Distraction

Soccer season is winding down. We’ve had four children playing for the past month. The girls play on a team on Mondays and Wednesdays and two of the boys play on a team on Tuesdays and Thursdays. Those Tuesday, Thursday games are quite entertaining. Kindergarteners and First Graders. If you haven’t had a good laugh in a while, go watch 5 and 6 year olds play soccer.

Last night, I stood next to a mother and father and we laughed for most of the game. Some of the children spent more time rolling around on the ground than standing up playing. At one point, three kids kicked at the ball. They kicked each other, but none of them made contact with the ball. One little boy is fascinated with the chalk lines on the field. He spends the majority of each game walking the lines, stomping and watching the chalk fly. Occasionally, he bends over and rubs the chalk with his hands, covering his palms in white chalk. One little boy was standing on the sidelines, waiting for his turn in the game when the ball came near. Quickly, he ran on the field and picked up the ball with his hands. He was so excited to touch the ball that he completely forgot the rules, nevermind that he wasn’t even supposed to be playing at that moment.

It reminds me of my older son’s, Caleb’s, first season. He played defender, which really means he stood around near the goal and his coach hoped he wouldn’t do too much harm while a couple little boys actually played soccer around him. Caleb loved to play in the dirt. He dug so many holes in the field that first season it looked like a groundhog had made his home there. Ever the class-clown, Caleb also loved to make his teammates laugh. So he fell down often. On purpose. Just to get a laugh. His favorite part of every game, though, was to lift his jersey up over his face and wave his arms wildly while screaming, “Who turned out the lights?” It was a sure-fire way to make his teammate Max double over laughing. Nevermind that the opposing team was racing past them with the ball ready to score a goal any second.

Watching these little kids get so totally distracted from the game can be very funny. It does make me laugh to see the goalie climbing the goal posts or waving to his sister when he should be ready to defend the goal. They are little and they’re still figuring out the game. Their distraction is cute sometimes.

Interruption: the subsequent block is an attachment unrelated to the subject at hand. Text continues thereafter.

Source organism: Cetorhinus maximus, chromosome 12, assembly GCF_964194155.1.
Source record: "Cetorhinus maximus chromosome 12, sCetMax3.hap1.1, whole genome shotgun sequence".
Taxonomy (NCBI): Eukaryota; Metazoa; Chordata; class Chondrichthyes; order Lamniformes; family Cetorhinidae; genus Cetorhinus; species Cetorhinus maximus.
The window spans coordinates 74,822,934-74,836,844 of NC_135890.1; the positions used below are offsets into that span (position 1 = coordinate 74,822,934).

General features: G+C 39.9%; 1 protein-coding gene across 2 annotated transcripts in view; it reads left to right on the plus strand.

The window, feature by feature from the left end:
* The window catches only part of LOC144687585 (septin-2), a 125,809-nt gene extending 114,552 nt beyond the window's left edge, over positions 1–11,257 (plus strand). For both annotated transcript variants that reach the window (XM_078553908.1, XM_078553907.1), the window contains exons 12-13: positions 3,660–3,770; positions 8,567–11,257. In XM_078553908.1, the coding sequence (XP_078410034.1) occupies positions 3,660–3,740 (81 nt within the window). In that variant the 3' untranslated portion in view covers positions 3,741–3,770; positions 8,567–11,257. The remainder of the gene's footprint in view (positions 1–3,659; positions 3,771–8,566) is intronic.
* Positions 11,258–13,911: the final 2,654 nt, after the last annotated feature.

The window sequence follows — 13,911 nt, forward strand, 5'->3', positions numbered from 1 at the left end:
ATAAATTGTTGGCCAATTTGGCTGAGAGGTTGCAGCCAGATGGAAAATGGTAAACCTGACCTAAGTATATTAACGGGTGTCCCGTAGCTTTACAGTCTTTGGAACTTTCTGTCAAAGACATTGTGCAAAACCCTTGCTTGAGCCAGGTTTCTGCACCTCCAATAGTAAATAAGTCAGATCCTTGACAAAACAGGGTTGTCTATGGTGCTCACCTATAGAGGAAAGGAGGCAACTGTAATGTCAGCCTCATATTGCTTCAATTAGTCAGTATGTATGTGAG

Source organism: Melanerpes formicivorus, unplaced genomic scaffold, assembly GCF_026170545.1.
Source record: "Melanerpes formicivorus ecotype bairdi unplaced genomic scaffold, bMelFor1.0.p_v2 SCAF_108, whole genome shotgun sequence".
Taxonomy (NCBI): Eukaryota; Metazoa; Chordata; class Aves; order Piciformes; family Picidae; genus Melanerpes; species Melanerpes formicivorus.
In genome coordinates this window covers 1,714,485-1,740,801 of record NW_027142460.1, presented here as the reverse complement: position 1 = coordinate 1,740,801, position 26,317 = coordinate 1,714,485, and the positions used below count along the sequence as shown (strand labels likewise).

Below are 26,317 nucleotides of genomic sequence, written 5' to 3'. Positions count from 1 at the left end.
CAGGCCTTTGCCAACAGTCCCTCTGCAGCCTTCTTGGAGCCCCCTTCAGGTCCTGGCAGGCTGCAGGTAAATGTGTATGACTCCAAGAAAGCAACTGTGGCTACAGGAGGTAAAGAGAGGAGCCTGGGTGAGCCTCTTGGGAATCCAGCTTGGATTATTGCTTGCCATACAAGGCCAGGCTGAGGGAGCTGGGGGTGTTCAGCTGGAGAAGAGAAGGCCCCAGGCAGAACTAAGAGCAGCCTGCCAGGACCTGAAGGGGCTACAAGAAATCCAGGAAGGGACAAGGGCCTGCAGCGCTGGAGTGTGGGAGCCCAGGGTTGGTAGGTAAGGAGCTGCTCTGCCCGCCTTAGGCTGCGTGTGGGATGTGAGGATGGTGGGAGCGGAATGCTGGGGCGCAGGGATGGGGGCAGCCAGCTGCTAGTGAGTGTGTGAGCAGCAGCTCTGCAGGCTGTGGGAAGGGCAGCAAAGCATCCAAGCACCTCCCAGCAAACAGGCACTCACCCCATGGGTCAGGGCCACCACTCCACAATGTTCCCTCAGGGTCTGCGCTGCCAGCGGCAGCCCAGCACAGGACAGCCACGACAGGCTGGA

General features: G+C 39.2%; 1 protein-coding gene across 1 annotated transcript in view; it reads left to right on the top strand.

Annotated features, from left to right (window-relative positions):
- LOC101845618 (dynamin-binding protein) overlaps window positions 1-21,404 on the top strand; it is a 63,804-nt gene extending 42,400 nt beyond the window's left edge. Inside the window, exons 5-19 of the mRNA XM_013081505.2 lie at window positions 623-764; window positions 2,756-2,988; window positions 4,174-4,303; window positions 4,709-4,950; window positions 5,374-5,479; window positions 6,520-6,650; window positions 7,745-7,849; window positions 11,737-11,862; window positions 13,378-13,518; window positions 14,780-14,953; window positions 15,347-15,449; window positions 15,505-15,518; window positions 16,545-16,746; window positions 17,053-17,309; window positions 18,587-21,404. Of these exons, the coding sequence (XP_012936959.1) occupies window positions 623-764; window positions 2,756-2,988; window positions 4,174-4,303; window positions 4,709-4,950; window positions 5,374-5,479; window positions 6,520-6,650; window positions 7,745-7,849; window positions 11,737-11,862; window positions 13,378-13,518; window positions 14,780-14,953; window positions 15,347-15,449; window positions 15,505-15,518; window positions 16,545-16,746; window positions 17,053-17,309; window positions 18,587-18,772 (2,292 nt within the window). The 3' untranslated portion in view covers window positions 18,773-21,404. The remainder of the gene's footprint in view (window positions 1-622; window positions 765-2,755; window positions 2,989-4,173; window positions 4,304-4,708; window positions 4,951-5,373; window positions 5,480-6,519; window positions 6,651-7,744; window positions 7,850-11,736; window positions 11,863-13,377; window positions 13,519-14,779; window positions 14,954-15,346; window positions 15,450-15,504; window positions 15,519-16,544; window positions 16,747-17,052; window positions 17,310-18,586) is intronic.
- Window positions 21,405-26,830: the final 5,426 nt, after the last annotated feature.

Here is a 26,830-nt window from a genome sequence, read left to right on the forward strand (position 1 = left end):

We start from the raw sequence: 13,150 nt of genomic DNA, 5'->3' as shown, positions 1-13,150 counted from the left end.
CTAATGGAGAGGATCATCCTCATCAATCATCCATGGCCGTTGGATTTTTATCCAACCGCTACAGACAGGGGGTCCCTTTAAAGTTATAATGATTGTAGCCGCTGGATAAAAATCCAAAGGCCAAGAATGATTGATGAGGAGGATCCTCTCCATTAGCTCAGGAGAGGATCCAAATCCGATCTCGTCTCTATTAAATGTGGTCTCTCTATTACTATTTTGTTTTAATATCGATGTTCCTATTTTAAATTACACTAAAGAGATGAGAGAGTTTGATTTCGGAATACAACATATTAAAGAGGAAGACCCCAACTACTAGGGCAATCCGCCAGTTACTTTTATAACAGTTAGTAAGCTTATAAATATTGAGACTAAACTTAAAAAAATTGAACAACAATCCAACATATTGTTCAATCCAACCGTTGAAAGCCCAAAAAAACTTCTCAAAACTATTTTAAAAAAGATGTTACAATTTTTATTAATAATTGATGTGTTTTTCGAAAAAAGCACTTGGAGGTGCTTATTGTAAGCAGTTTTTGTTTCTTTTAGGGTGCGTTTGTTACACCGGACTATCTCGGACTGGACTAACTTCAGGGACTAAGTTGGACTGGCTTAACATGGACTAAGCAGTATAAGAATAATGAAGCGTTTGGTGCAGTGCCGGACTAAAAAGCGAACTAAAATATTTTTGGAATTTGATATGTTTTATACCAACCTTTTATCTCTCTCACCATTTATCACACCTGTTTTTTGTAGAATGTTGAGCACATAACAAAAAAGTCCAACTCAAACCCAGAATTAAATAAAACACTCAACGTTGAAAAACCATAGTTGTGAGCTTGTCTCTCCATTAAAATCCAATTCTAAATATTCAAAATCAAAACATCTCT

But I’ve been thinking. I tend to face life and my relationship with God the same way these little guys play soccer. And it’s really not funny or cute at all.

I have a tendency to get distracted. I watch the sidelines; I watch the other players; I obsess over whether my teammates like me. I focus on something totally unimportant, like the dirt or the chalk. I don’t keep my head in the game, so to speak.

The Apostle Paul wrote, “. . . forgetting those things which are behind and reaching forward to those things which are ahead, I press toward the goal for the prize of the upward call of God in Christ Jesus.” (Philippians 3:13-14)

Paul maintained his focus. He pressed toward the goal. He didn’t stop to play in the dirt or compare himself to his teammates. He didn’t stop to wave to his mommy on the sidelines or stare at the big dog somebody’s dad brought to the game. Paul did not approach life like a Rookie League soccer game. (I know, it’s a very deep, profound, theological thought. It will probably shock you that I haven’t been to seminary.)

I don’t want to approach life like a Rookie League soccer game. I want to maintain my focus. I want to keep my eyes on the prize. I want to press toward the goal. I want to “lay hold of that for which Christ Jesus has also laid hold of me.” (Phil. 3:12) I want to press forward to maturity and perfection. I want to keep my focus on Christ’s Kingdom.

How about you, teammate?

Advertisements

1 Comment

Filed under Bible, Christ, Christianity, faith, motherhood, soccer

One response to “Distraction

  1. crystal

    We don’t seem to have all the humorous incidents at kindergarten soccer that you have…well, David does, on occasion, pretend to fall asleep out on the field when he’s not wanting to play (last year he practiced his cartwheels and headstands while his teammates kicked the ball past him). Yesterday, however, we had a good talk about the fact that he needs to shine as God’s light out on the pitch–that we are called to have a good attitude and play our best as if we are playing for him and to not give up and to persevere (even if we aren’t playing as well as we’d like, or if the other team is creaming us and is talking some serious trash-talk in the process). Through it all, his actions need to glorify God. Many lessons can be learned from 5 and 6-year-old soccer. 🙂

Leave a Reply

Fill in your details below or click an icon to log in:

WordPress.com Logo

You are commenting using your WordPress.com account. Log Out / Change )

Twitter picture

You are commenting using your Twitter account. Log Out / Change )

Facebook photo

You are commenting using your Facebook account. Log Out / Change )

Google+ photo

You are commenting using your Google+ account. Log Out / Change )

Connecting to %s